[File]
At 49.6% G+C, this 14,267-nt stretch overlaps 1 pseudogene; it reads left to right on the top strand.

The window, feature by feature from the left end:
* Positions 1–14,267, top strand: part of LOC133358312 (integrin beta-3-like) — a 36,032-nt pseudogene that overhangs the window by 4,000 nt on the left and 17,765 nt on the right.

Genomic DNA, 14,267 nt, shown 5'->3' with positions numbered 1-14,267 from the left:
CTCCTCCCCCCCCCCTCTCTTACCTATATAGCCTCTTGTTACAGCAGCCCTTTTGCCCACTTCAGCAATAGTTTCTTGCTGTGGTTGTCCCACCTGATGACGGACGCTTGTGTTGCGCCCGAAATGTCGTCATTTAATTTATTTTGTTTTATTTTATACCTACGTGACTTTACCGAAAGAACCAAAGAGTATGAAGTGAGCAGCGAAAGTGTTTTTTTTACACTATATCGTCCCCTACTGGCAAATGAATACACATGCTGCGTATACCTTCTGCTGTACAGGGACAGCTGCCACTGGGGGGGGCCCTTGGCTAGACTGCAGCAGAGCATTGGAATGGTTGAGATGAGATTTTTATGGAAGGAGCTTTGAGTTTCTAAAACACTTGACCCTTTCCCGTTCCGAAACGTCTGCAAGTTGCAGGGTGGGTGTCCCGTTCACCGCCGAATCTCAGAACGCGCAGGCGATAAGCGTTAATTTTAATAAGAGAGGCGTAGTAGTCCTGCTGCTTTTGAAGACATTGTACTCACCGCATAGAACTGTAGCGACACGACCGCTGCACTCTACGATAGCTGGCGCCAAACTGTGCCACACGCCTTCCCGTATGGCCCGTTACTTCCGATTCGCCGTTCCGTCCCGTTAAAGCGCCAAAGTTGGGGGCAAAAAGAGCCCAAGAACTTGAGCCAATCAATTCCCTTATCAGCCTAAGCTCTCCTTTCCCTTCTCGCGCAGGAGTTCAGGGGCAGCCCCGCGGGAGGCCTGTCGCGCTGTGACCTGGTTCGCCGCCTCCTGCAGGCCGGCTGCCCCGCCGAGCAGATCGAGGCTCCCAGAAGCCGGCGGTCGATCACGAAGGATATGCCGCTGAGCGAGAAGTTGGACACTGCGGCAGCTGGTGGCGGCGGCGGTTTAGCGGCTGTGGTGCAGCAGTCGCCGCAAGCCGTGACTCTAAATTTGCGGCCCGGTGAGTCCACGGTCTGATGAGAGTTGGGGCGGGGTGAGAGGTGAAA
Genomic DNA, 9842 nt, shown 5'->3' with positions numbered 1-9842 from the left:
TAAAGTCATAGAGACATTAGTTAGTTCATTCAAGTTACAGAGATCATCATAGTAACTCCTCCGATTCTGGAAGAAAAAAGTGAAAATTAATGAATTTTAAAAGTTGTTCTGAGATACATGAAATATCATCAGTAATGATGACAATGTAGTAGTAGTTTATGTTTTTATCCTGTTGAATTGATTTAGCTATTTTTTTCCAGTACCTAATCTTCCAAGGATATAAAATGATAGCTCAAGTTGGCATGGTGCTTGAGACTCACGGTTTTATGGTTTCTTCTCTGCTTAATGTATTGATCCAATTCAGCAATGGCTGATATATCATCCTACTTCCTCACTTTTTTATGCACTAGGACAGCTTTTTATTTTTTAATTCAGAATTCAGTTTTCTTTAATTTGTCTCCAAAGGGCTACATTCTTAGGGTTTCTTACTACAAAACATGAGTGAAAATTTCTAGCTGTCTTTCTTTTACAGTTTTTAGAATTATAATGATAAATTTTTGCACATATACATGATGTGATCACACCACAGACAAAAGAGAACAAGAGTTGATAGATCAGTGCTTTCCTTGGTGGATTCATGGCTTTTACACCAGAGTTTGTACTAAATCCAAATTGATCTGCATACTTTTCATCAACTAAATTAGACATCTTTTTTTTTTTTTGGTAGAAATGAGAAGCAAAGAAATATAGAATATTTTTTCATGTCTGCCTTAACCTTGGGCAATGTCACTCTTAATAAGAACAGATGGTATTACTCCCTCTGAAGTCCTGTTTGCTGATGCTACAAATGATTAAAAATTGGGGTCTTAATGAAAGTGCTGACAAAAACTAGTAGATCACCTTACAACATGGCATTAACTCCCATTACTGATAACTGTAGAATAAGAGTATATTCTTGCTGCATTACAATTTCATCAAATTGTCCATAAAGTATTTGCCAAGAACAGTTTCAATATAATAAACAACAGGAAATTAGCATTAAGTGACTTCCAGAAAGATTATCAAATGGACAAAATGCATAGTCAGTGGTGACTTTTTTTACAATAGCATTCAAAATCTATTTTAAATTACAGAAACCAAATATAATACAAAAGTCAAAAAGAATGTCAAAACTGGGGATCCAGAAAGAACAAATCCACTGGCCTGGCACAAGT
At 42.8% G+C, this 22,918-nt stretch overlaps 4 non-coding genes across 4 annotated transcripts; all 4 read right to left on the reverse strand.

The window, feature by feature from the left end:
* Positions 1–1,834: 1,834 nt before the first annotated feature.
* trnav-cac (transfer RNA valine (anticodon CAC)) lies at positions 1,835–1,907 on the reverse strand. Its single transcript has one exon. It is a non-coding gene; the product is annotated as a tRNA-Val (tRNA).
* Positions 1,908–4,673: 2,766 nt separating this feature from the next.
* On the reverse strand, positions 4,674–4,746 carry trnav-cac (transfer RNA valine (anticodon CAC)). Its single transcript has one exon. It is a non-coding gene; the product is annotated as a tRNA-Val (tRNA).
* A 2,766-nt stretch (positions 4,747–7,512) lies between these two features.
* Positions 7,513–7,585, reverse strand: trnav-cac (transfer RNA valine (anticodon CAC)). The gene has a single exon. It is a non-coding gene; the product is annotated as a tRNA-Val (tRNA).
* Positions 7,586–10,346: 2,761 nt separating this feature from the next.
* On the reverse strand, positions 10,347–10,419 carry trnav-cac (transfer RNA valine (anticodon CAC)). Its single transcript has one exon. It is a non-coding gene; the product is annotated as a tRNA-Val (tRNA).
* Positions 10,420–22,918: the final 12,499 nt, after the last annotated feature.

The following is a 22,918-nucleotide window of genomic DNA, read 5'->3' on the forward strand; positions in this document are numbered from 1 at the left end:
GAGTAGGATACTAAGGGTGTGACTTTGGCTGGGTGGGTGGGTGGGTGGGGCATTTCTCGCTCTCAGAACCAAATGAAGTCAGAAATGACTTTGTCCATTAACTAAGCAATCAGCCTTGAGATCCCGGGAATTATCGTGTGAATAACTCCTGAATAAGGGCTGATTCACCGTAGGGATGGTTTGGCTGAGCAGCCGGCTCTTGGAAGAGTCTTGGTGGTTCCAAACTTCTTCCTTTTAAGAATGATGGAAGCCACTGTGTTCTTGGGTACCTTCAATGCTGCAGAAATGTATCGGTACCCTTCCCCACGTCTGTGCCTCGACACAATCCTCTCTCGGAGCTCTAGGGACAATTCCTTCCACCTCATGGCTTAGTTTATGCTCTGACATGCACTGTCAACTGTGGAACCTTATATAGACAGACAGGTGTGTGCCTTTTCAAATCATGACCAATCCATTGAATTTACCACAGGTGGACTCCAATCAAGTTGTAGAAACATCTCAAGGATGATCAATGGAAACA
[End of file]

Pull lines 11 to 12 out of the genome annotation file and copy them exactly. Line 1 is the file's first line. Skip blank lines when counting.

* trnav-cac (transfer RNA valine (anticodon CAC)) lies at positions 1,835–1,907 on the reverse strand. Its single transcript has one exon. It is a non-coding gene; the product is annotated as a tRNA-Val (tRNA).
* Positions 1,908–4,673: 2,766 nt separating this feature from the next.